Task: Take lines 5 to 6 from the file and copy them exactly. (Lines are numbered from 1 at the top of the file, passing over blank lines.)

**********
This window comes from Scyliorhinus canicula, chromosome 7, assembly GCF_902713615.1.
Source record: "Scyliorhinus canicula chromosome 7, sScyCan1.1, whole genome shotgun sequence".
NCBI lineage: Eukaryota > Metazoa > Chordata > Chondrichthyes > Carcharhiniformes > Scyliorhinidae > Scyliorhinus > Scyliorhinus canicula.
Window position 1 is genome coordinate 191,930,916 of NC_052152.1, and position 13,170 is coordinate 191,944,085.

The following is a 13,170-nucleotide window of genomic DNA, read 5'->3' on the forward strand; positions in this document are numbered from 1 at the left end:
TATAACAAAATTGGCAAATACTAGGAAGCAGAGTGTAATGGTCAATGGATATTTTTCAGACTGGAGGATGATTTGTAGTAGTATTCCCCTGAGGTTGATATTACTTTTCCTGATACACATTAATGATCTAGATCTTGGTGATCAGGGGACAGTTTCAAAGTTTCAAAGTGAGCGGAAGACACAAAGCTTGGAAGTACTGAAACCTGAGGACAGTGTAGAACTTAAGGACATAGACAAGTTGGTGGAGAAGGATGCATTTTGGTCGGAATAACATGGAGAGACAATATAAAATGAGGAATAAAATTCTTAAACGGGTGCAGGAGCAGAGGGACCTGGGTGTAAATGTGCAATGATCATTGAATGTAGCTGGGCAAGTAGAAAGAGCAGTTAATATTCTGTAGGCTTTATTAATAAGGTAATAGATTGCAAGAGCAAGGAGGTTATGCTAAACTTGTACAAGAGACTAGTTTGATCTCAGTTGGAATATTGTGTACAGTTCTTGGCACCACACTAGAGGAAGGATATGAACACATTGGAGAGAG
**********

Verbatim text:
The following is a 13,170-nucleotide window of genomic DNA, read 5'->3' on the forward strand; positions in this document are numbered from 1 at the left end:
TATAACAAAATTGGCAAATACTAGGAAGCAGAGTGTAATGGTCAATGGATATTTTTCAGACTGGAGGATGATTTGTAGTAGTATTCCCCTGAGGTTGATATTACTTTTCCTGATACACATTAATGATCTAGATCTTGGTGATCAGGGGACAGTTTCAAAGTTTCAAAGTGAGCGGAAGACACAAAGCTTGGAAGTACTGAAACCTGAGGACAGTGTAGAACTTAAGGACATAGACAAGTTGGTGGAGAAGGATGCATTTTGGTCGGAATAACATGGAGAGACAATATAAAATGAGGAATAAAATTCTTAAACGGGTGCAGGAGCAGAGGGACCTGGGTGTAAATGTGCAATGATCATTGAATGTAGCTGGGCAAGTAGAAAGAGCAGTTAATATTCTGTAGGCTTTATTAATAAGGTAATAGATTGCAAGAGCAAGGAGGTTATGCTAAACTTGTACAAGAGACTAGTTTGATCTCAGTTGGAATATTGTGTACAGTTCTTGGCACCACACTAGAGGAAGGATATGAACACATTGGAGAGAG